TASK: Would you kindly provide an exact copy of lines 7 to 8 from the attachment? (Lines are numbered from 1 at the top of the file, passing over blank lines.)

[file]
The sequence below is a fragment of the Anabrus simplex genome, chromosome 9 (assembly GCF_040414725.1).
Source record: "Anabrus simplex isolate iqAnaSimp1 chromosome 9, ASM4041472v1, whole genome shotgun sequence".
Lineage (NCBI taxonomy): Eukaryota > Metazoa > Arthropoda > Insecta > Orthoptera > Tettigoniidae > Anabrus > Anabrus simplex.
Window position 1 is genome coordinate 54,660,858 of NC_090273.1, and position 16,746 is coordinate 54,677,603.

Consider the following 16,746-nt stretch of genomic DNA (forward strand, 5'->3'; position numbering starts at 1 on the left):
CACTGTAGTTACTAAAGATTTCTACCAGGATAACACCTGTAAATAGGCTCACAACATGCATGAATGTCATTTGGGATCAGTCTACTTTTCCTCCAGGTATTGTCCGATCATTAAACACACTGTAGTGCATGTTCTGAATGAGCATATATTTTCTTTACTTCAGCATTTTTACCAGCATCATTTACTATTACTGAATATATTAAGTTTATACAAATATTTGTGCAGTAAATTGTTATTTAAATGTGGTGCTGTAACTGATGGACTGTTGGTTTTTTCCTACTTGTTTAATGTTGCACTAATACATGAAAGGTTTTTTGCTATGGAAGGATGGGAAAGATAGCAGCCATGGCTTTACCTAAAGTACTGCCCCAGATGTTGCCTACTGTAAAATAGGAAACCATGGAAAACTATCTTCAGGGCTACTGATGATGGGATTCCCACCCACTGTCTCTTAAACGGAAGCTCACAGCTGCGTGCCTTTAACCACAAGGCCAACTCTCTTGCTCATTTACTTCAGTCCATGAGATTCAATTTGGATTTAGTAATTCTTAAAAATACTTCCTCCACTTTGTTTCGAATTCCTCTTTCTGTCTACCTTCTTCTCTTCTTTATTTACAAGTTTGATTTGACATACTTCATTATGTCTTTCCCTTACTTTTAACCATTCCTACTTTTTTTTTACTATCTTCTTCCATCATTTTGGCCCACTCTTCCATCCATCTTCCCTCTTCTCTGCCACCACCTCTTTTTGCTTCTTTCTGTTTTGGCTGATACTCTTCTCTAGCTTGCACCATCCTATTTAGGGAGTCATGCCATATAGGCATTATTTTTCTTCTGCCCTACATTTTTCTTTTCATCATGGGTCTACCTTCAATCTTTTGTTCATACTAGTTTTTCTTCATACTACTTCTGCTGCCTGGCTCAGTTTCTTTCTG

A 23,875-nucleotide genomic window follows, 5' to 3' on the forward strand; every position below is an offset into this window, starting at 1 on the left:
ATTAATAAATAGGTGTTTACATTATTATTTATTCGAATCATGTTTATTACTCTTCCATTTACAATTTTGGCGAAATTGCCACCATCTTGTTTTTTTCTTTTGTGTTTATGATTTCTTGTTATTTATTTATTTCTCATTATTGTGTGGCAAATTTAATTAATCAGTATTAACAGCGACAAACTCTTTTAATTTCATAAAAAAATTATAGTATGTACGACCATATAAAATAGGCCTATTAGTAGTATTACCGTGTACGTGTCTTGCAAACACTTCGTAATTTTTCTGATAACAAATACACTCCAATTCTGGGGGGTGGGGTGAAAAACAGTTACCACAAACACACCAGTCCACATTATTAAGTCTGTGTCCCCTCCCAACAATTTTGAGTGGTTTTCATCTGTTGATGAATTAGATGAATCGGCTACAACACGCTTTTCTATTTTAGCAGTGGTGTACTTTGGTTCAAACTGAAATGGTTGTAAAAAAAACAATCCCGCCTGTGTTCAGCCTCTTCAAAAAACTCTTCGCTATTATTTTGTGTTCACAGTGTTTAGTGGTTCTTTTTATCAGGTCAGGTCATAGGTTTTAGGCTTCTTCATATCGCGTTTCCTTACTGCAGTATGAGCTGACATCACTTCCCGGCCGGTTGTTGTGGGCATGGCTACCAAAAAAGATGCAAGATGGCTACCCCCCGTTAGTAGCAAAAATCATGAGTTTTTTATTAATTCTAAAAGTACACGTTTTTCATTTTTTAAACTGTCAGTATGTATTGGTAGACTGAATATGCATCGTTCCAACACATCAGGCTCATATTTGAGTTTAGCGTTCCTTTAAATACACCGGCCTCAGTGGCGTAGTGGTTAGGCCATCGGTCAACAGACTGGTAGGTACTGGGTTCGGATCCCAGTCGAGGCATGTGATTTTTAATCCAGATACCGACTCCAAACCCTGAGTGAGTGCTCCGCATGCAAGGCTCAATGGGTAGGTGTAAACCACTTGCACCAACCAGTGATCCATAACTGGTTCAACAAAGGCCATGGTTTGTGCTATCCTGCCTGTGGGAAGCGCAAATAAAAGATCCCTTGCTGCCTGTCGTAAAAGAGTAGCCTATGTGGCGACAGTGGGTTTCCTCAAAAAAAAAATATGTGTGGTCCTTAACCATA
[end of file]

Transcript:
A 23,875-nucleotide genomic window follows, 5' to 3' on the forward strand; every position below is an offset into this window, starting at 1 on the left:
ATTAATAAATAGGTGTTTACATTATTATTTATTCGAATCATGTTTATTACTCTTCCATTTACAATTTTGGCGAAATTGCCACCATCTTGTTTTTTTCTTTTGTGTTTATGATTTCTTGTTATTTATTTATTTCTCATTATTGTGTGGCAAATTTAATTAATCAGTATTAACAGCGACAAACTCTTTTAATTTCATAAAAAAATTATAGTATGTACGACCATATAAAATAGGCCTATTAGTAGTATTACCGTGTACGTGTCTTGCAAACACTTCGTAATTTTTCTGATAACAAATACACTCCAATTCTGGGGGGTGGGGTGAAAAACAGTTACCACAAACACACCAGTCCACATTATTAAGTCTGTGTCCCCTCCCAACAATTTTGAGTGGTTTTCATCTGTTGATGAATTAGATGAATCGGCTACAACACGCTTTTCTATTTTAGCAGTGGTGTACTTTGGTTCAAACTGAAATGGTTGTAAAAAAAACAATCCCGCCTGTGTTCAGCCTCTTCAAAAAACTCTTCGCTATTATTTTGTGTTCACAGTGTTTAGTGGTTCTTTTTATCAGGTCAGGTCATAGGTTTTAGGCTTCTTCATATCGCGTTTCCTTACTGCAGTATGAGCTGACATCACTTCCCGGCCGGTTGTTGTGGGCATGGCTACCAAAAAAGATGCAAGATGGCTACCCCCCGTTAGTAGCAAAAATCATGAGTTTTTTATTAATTCTAAAAGTACACGTTTTTCATTTTTTAAACTGTCAGTATGTATTGGTAGACTGAATATGCATCGTTCCAACACATCAGGCTCATATTTGAGTTTAGCGTTCCTTTAAATACACCGGCCTCAGTGGCGTAGTGGTTAGGCCATCGGTCAACAGACTGGTAGGTACTGGGTTCGGATCCCAGTCGAGGCATGTGATTTTTAATCCAGATACCGACTCCAAACCCTGAGTGAGTGCTCCGCATGCAAGGCTCAATGGGTAGGTGTAAACCACTTGCACCAACCAGTGATCCATAACTGGTTCAACAAAGGCCATGGTTTGTGCTATCCTGCCTGTGGGAAGCGCAAATAAAAGATCCCTTGCTGCCTGTCGTAAAAGAGTAGCCTATGTGGCGACAGTGGGTTTCCTCAAAAAAAAAATATGTGTGGTCCTTAACCATA